Men don’t carry donkeys. Rather, men shouldn’t carry donkeys. It is not that donkeys have far too big jaws to be carried, or that they always look guilty-like they, and their offspring, deserve to bear burden all their natural life. It is simply that, since the beginning of time, men don’t carry donkeys. There’s a picture that comes to mind now. It’s a distant memory that’s coming to me like I saw it in another lifetime but one can, with good reason, call a childhood another lifetime. I can still see it hanging on that plain poorly lit wall. It’s actually a fading dusty caricature of a man carrying a donkey on his back. I can’t remember the house where this photo hang but I would go with one of my shags. I can’t remember, too, the caption on the photo but it must have been weighty. It certainly must have felt that way to the man. There’s a story that I remember, too, about a man, his son and a donkey.
It’s an Aesop fable, this story. The man, like all men, didn’t set out to carry the donkey. He was on his way to sell the donkey but he listened to people, and like all men who listen to people, he ended up carrying the donkey. The saddest thing about this man who carried the donkey is that he did it for a good reason. His heart, like most hearts, was in the right place. His ears weren’t. He listened to anyone who had something to say-which means everyone, really-about how to treat a donkey. Aesop meant to say that you can’t please people. You can try but in the end, you’ll only get a donkey on your back. A donkey, on your back, is no monkey.
This is about people. It’s about the observations I’ve made about people and by extension, myself. It’s true what they say, that smooth seas never made a skilled sailor. This is to say that there are a lot of things one never learns about people, and life, until tempest sets in. The tempest becomes a two-way mirror through which one can observe people. It’s interesting to say the least. I went through a patch last year, a tempestuous patch. I know that this year is halfway gone and it doesn’t make sense to talk about it now but, I guess, I was waiting for the moon to be aligned right.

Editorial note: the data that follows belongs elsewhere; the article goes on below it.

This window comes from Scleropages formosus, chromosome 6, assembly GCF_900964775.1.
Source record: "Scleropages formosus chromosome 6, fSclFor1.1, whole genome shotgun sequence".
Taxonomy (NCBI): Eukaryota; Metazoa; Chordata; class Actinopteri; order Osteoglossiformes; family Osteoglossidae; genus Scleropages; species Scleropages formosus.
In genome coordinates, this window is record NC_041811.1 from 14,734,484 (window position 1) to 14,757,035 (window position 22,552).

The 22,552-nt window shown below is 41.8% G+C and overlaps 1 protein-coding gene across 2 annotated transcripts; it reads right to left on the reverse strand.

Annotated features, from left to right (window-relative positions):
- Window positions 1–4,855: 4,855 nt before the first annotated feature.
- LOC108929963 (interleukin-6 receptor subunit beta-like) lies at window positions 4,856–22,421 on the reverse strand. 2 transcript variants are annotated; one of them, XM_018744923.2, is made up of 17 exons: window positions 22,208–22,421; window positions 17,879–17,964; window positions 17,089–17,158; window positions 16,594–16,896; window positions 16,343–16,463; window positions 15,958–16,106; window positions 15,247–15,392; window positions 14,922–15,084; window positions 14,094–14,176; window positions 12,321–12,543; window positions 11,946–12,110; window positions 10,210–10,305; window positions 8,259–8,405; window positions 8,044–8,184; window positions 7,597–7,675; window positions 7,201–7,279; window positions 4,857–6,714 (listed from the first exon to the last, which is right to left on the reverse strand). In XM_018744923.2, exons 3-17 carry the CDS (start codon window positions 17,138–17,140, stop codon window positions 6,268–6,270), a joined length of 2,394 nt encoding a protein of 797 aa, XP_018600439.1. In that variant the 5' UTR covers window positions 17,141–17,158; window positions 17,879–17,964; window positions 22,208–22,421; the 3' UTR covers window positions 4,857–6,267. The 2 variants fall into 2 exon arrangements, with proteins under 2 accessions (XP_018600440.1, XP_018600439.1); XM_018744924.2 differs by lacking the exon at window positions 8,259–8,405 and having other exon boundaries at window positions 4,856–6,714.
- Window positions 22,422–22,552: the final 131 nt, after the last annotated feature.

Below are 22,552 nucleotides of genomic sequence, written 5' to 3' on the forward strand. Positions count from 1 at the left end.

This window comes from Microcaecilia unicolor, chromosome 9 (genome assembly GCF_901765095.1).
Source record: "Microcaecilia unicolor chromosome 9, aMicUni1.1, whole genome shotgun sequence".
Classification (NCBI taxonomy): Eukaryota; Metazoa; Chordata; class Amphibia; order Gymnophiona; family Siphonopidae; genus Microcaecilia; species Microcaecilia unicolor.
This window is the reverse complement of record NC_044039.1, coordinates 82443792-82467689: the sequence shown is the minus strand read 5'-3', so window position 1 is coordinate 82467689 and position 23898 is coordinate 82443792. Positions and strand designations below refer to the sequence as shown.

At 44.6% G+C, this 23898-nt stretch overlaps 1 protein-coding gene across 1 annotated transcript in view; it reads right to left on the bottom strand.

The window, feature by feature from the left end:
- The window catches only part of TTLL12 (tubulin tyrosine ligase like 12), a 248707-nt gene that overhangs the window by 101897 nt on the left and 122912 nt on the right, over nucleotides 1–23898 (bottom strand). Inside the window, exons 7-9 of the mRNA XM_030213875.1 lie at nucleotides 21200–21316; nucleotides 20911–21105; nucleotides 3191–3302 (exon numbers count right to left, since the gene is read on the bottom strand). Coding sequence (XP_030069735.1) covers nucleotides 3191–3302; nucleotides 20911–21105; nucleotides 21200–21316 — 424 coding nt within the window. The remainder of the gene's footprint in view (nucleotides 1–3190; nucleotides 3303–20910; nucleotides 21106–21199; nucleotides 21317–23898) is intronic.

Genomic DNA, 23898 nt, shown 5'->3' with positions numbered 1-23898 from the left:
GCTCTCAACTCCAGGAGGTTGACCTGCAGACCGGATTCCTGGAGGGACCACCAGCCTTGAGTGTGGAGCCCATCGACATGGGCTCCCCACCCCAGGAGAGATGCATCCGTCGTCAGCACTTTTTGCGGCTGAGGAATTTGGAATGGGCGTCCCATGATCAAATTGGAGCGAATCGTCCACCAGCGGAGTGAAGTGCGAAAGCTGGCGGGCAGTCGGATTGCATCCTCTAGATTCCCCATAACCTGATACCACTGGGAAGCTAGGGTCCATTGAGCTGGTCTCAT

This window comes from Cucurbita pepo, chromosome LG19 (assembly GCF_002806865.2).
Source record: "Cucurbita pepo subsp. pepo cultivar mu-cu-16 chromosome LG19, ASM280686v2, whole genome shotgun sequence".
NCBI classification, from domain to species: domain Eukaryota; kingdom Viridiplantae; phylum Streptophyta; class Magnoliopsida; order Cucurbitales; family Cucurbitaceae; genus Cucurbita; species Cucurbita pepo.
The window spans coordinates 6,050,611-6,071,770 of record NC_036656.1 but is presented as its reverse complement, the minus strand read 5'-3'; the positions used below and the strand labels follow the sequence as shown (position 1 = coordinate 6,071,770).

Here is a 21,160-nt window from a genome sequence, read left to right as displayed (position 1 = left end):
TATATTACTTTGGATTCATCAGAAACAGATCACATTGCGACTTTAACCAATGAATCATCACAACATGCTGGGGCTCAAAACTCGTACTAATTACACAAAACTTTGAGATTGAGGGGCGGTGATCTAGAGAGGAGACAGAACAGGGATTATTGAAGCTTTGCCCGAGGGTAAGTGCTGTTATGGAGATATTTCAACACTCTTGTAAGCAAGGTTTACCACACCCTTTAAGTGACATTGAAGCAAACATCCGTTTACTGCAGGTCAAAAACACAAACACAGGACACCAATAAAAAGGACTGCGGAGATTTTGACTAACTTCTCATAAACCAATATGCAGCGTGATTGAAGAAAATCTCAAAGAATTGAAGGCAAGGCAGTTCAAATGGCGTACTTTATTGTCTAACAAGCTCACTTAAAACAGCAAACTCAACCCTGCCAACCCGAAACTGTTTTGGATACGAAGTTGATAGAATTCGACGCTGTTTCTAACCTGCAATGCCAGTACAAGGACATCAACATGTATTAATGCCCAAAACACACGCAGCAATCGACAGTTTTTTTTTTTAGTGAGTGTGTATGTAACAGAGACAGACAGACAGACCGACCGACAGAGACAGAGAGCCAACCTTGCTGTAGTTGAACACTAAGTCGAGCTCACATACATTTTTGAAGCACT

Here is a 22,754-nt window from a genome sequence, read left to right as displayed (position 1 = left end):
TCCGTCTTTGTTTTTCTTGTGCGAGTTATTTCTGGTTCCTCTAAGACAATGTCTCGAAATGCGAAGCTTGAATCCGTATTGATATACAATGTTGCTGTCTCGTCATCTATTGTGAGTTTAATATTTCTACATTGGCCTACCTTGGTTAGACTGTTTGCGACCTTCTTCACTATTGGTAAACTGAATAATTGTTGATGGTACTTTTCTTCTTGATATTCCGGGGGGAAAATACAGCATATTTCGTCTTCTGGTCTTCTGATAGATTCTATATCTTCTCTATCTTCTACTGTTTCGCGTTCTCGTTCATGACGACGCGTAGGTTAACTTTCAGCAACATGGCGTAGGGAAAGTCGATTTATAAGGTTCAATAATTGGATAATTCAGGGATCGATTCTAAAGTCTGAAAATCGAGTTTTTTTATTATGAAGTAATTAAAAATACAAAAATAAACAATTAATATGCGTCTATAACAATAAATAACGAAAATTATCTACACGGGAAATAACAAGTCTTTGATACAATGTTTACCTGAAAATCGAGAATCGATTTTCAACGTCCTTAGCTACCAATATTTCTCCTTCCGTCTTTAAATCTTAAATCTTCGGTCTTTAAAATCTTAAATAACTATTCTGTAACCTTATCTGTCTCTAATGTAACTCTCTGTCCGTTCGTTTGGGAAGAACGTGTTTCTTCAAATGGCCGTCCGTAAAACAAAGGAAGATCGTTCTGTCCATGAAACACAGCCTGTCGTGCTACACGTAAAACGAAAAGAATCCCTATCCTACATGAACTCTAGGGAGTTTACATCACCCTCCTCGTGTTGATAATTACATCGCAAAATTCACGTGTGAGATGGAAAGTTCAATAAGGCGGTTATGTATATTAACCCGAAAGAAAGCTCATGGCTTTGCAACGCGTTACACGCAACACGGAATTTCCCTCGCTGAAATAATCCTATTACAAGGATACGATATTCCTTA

Everyone is out to get theirs, every single person. Woe unto you if you come in between. You’ll be shocked by the lengths to which people will go to get you out of their way. But I learnt that there’s such a thing as schadenfreude. I learnt that there are people who will, for no particular reason, find glee in your misfortune anyway-a callous lot that will do a jig on your grave before you even get there. I learnt that until shit hit the fan, you’ll never know the real fans. I learnt that self-preservation is a most essential instinct. That, as Bunk would say, ‘One shouldn’t give a f**k when it isn’t their turn to give a f**k’. And that won’t make you less humane.
I learnt it’s good to believe in people. But that faith in people can get you in untold trouble. So it’s good to reserve your faith in people, too. I learnt that one can easily find themselves in quicksand, sinking deep with every twist and turn, right or wrong. I learnt that it’s easy to judge someone until you walk in their shoes. Then, you’ll see that ‘it ain’t as easy as it looks’, as Ted Turner would say.
I learnt that, as Aesop said, sometimes, there’s nothing that one can do that will seem right to people. That it’s wrong to even try to do something that will appease everybody because that will break you in the end. But the biggest thing I learnt is that, I, people have one mortal flaw; they are human. They can’t help doing what they do. One shouldn’t hold it against them because that will be, one might say, carrying a donkey on your back.